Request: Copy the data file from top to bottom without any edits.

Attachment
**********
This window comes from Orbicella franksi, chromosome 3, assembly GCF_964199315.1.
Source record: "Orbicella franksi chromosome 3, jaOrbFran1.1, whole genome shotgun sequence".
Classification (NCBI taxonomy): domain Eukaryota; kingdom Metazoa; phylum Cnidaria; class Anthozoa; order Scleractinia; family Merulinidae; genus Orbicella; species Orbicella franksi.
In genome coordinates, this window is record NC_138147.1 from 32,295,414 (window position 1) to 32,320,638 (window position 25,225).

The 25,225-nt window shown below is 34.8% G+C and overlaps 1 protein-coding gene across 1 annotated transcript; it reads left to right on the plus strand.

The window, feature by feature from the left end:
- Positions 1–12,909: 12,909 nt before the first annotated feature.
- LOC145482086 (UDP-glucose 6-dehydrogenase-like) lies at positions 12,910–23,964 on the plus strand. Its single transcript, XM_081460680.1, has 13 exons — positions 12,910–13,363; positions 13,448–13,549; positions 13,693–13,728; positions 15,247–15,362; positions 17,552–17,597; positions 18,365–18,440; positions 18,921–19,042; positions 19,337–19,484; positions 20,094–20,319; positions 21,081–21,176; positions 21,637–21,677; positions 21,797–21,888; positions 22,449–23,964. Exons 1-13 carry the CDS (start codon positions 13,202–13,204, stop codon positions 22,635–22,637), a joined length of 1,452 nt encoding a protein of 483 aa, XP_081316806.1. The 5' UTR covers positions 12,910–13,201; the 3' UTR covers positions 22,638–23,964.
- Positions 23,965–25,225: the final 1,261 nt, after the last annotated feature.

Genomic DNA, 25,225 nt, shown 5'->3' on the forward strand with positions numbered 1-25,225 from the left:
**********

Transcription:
This window comes from Orbicella franksi, chromosome 3, assembly GCF_964199315.1.
Source record: "Orbicella franksi chromosome 3, jaOrbFran1.1, whole genome shotgun sequence".
Classification (NCBI taxonomy): domain Eukaryota; kingdom Metazoa; phylum Cnidaria; class Anthozoa; order Scleractinia; family Merulinidae; genus Orbicella; species Orbicella franksi.
In genome coordinates, this window is record NC_138147.1 from 32,295,414 (window position 1) to 32,320,638 (window position 25,225).

The 25,225-nt window shown below is 34.8% G+C and overlaps 1 protein-coding gene across 1 annotated transcript; it reads left to right on the plus strand.

The window, feature by feature from the left end:
- Positions 1–12,909: 12,909 nt before the first annotated feature.
- LOC145482086 (UDP-glucose 6-dehydrogenase-like) lies at positions 12,910–23,964 on the plus strand. Its single transcript, XM_081460680.1, has 13 exons — positions 12,910–13,363; positions 13,448–13,549; positions 13,693–13,728; positions 15,247–15,362; positions 17,552–17,597; positions 18,365–18,440; positions 18,921–19,042; positions 19,337–19,484; positions 20,094–20,319; positions 21,081–21,176; positions 21,637–21,677; positions 21,797–21,888; positions 22,449–23,964. Exons 1-13 carry the CDS (start codon positions 13,202–13,204, stop codon positions 22,635–22,637), a joined length of 1,452 nt encoding a protein of 483 aa, XP_081316806.1. The 5' UTR covers positions 12,910–13,201; the 3' UTR covers positions 22,638–23,964.
- Positions 23,965–25,225: the final 1,261 nt, after the last annotated feature.

Genomic DNA, 25,225 nt, shown 5'->3' on the forward strand with positions numbered 1-25,225 from the left: